The boy who will die
watches his mother slap arepas
into hot oil. “Mamá, can you hear
the Revolution?” the boy asks.
He scratches the back of a mutt
at his feet, throws him a bone.
“Sí, hijo,” she mumbles, spinning
the sizzling moons of corn.
The dog cracks his bone, loudly,
pries out the marrow in pieces.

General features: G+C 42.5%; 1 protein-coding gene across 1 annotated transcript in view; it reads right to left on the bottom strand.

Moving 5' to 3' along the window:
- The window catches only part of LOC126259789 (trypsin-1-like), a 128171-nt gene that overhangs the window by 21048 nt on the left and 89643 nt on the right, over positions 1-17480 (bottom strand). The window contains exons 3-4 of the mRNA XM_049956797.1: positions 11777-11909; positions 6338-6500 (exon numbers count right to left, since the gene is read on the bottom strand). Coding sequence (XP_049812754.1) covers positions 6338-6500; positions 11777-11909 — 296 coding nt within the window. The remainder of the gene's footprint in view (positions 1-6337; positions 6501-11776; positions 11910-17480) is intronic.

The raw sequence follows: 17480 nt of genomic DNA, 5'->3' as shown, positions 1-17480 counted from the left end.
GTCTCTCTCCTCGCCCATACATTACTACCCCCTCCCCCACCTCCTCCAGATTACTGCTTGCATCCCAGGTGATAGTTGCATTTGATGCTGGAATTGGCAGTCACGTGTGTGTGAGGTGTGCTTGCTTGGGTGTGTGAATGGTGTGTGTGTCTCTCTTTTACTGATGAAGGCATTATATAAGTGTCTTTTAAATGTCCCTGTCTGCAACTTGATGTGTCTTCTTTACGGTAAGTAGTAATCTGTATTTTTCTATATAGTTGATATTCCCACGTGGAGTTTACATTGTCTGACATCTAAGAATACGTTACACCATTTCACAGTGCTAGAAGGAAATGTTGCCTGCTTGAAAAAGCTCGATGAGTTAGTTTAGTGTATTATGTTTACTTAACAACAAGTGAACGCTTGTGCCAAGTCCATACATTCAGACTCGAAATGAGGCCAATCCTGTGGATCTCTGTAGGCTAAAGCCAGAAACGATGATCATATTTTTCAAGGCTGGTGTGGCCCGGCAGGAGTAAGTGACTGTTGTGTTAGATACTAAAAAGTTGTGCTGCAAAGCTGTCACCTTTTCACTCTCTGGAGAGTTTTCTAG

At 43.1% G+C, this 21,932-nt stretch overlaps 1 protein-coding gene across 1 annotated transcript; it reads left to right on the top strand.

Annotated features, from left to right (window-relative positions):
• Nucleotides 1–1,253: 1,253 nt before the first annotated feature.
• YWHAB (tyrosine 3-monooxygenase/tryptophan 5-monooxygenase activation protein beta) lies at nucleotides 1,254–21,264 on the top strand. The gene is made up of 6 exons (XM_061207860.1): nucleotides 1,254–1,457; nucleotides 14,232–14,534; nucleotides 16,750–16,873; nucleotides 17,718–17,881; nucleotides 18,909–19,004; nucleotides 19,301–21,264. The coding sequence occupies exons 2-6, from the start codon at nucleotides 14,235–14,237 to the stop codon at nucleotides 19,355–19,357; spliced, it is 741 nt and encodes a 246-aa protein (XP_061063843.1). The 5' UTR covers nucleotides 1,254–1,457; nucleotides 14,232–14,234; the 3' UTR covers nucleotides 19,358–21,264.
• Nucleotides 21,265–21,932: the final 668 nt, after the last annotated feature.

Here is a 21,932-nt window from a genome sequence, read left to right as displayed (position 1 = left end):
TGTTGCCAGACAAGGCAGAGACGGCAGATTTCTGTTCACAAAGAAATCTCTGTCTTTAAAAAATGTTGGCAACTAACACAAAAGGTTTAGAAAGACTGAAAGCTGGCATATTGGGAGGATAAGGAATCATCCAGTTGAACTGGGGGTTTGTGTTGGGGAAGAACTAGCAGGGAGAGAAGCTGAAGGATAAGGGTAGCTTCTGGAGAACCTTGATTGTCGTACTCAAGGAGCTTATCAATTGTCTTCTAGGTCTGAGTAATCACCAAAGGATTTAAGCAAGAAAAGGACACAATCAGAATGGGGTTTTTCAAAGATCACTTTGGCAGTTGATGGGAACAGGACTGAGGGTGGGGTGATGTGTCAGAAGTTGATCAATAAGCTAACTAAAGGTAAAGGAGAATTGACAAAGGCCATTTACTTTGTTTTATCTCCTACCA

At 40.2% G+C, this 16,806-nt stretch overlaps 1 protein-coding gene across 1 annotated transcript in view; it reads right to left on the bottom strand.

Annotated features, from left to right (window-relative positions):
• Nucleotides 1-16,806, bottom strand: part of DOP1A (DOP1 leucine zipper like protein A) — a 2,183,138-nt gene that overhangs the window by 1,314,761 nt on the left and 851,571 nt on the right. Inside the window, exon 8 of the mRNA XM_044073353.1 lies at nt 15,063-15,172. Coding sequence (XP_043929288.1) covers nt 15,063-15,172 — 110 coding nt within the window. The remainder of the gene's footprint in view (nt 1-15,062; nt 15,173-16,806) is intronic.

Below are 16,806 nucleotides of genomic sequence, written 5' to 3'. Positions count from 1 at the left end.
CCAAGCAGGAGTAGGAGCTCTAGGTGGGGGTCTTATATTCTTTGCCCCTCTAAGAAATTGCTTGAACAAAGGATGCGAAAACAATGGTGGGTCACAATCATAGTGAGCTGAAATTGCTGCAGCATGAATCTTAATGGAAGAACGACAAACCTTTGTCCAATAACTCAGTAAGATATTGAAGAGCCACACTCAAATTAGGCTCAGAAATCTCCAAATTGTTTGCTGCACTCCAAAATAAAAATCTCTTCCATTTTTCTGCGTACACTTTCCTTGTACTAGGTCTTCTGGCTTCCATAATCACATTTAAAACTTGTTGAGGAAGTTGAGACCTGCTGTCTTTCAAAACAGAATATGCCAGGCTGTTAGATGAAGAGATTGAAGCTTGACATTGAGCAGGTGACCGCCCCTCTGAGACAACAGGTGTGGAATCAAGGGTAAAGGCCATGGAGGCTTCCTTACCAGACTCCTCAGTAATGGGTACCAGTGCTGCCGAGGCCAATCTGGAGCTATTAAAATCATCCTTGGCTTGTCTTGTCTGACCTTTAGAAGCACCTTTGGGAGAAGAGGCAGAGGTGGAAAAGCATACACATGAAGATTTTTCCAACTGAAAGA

The boy persists. “Will the Revolution
change our lives?” He sits on a chair
in front of the window. His mother stares
at his silhouette in the light.
“Doubtful,” she whispers.
She thinks her son should not ask
such questions. She starts to tell him so
and then the snicker of bullets.